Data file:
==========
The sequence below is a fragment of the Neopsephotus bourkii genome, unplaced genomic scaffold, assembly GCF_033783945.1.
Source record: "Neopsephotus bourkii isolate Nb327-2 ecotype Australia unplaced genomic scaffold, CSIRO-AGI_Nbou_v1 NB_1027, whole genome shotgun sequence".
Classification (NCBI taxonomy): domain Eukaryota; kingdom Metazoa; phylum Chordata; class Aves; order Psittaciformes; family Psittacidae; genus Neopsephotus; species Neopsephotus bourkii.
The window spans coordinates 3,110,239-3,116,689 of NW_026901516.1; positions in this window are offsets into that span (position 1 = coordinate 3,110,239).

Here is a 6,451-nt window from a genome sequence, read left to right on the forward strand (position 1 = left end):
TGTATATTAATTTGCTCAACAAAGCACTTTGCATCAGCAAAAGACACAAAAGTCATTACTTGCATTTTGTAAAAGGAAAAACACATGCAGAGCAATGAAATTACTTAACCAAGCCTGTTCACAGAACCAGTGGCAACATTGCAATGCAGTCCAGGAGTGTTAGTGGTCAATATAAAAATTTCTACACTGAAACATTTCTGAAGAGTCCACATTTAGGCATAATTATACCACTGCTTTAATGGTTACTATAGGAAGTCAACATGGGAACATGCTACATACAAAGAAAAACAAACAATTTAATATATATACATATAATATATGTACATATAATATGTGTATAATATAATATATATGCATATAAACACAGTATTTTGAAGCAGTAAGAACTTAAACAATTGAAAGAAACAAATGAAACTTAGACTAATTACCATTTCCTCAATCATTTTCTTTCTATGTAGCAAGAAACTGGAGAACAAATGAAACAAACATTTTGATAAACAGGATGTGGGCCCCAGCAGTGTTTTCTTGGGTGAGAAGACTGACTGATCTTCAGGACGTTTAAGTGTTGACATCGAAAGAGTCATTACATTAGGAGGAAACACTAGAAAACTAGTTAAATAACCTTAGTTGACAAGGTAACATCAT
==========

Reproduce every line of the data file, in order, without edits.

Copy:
The sequence below is a fragment of the Neopsephotus bourkii genome, unplaced genomic scaffold, assembly GCF_033783945.1.
Source record: "Neopsephotus bourkii isolate Nb327-2 ecotype Australia unplaced genomic scaffold, CSIRO-AGI_Nbou_v1 NB_1027, whole genome shotgun sequence".
Classification (NCBI taxonomy): domain Eukaryota; kingdom Metazoa; phylum Chordata; class Aves; order Psittaciformes; family Psittacidae; genus Neopsephotus; species Neopsephotus bourkii.
The window spans coordinates 3,110,239-3,116,689 of NW_026901516.1; positions in this window are offsets into that span (position 1 = coordinate 3,110,239).

Here is a 6,451-nt window from a genome sequence, read left to right on the forward strand (position 1 = left end):
TGTATATTAATTTGCTCAACAAAGCACTTTGCATCAGCAAAAGACACAAAAGTCATTACTTGCATTTTGTAAAAGGAAAAACACATGCAGAGCAATGAAATTACTTAACCAAGCCTGTTCACAGAACCAGTGGCAACATTGCAATGCAGTCCAGGAGTGTTAGTGGTCAATATAAAAATTTCTACACTGAAACATTTCTGAAGAGTCCACATTTAGGCATAATTATACCACTGCTTTAATGGTTACTATAGGAAGTCAACATGGGAACATGCTACATACAAAGAAAAACAAACAATTTAATATATATACATATAATATATGTACATATAATATGTGTATAATATAATATATATGCATATAAACACAGTATTTTGAAGCAGTAAGAACTTAAACAATTGAAAGAAACAAATGAAACTTAGACTAATTACCATTTCCTCAATCATTTTCTTTCTATGTAGCAAGAAACTGGAGAACAAATGAAACAAACATTTTGATAAACAGGATGTGGGCCCCAGCAGTGTTTTCTTGGGTGAGAAGACTGACTGATCTTCAGGACGTTTAAGTGTTGACATCGAAAGAGTCATTACATTAGGAGGAAACACTAGAAAACTAGTTAAATAACCTTAGTTGACAAGGTAACATCAT